Discipline is not synonymous with punishment. To discipline is to teach. When we discipline our children, we're teaching them how to control themselves, helping them develop their moral compass, and telling them we love them.
|What would your reaction to this be, hundreds of miles from home?|
|Or this, in the parking lot just outside the apartment door?|
|It was still happening 10 years later!|
|Messes weren't limited to outside locations, either!|
So, here are some of the things we tried over the years as we taught our children. I probably learned more than they ever did, but that's the way it's supposed to work, right?
I learned early on that there are some things you can't MAKE children do, no matter how much you would like to. One of those things is to fall sleep. It took a while before I stopped saying "You have to go to sleep," and said instead, "It's bedtime; you must stay in your room." I also remember sitting in the hallway in front of their door to enforce that.
|This was not one of the times I sat at the door!|
I learned there's a difference between natural consequences and logical consequences, and when to use them. For example, the natural consequence of touching a hot stove is getting burned. However, if we're trying to keep our toddlers safe, we'll figure out another way for them to learn that lesson. A logical consequence would be to remove them from the kitchen when we see them heading to the pan of boiling water.
I learned there's a difference between a bribe (given before the desired action) and a reward (given after). Bribes don't work; rewards can.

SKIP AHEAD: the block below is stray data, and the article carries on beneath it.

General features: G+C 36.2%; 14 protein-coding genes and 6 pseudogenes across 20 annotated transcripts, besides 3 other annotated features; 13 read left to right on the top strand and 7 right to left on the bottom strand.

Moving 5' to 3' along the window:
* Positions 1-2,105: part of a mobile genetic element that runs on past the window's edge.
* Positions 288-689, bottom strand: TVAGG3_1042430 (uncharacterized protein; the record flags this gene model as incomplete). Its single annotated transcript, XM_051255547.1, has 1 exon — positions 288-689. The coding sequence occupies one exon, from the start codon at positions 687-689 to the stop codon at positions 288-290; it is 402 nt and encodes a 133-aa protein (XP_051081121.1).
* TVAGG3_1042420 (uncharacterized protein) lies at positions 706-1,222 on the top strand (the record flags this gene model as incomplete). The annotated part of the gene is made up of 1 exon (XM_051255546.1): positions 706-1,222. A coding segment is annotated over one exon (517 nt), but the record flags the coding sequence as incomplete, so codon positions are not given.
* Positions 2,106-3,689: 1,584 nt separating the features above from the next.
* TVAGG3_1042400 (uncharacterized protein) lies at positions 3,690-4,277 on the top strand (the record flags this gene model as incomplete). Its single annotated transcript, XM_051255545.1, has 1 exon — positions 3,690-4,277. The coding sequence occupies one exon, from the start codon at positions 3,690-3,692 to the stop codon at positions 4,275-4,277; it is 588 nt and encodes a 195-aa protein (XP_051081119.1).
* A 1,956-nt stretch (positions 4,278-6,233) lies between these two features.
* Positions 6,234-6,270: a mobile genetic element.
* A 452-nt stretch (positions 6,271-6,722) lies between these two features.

I learned the difference between "go" and "come" - see this post.
I learned that it's easier to teach children to be obedient if there isn't a mile-long list of rules to obey. We created our family motto of Show Respect to cover ALL of the family rules.
|"Summer Hours of Worth" - Our motto helped us have a productive summer one year.|
I learned to count down instead of up. Instead of counting to 3 or 10 or whatever, I'd start with the upper number and count down. If the expected behavior hadn't changed by 0, (and usually it had), the prescribed consequence needed to happen.
I learned the importance of being consistent. It was a constant struggle! (There's a story to add here someday, about Mother's Day and Sunday television.)
I learned the importance of keeping my promises.
I learned that children need boundaries, but that they'll test them to make sure you're serious. I also learned that they'll live up to high expectations.
I learned to come up with creative solutions. Some of our favorite included the Reverence Chair, being banished from your room for 24 hours because you trashed it (and then having to help clean it up again), having a child make a middle-of-the-night bed on the floor next to me instead of climbing in with us, creating an internet password of "obeymomanddad" when computer privileges were restored to a teenager, taking family scripture study to the bedroom, and staying up late to help Mom create a new Purple-People-Eater head (after destroying the original).
One of the scriptures we reiterated over and over and over comes from the Book of Mormon - Mosiah 4:14-15 -
And ye will not suffer your children that they go hungry, or naked; neither will ye suffer that they transgress the laws of God, and fight and quarrel one with another, and serve the devil, who is the master of sin, or who is the evil spirit which hath been spoken of by our fathers, he being an enemy to all righteousness.
But ye will teach them to walk in the ways of truth and soberness; ye will teach them to love one another, and to serve one another.
Many times I would tell quarreling siblings that I wanted to keep the commandments, which stated I couldn't allow them to fight, and I needed their help so I could be obedient. Often that worked at stopping the bickering. Separating offending parties might have helped as well.
One summer I focused on the phrase "serve one another" and I wish I had done that sooner. We had each child compile a list of things they would like someone else to do to serve them. Then, when we had problems with teasing, the offending parties would choose something on the list and do it. That was actually quite effective.
|I found another picture with Green Hat!|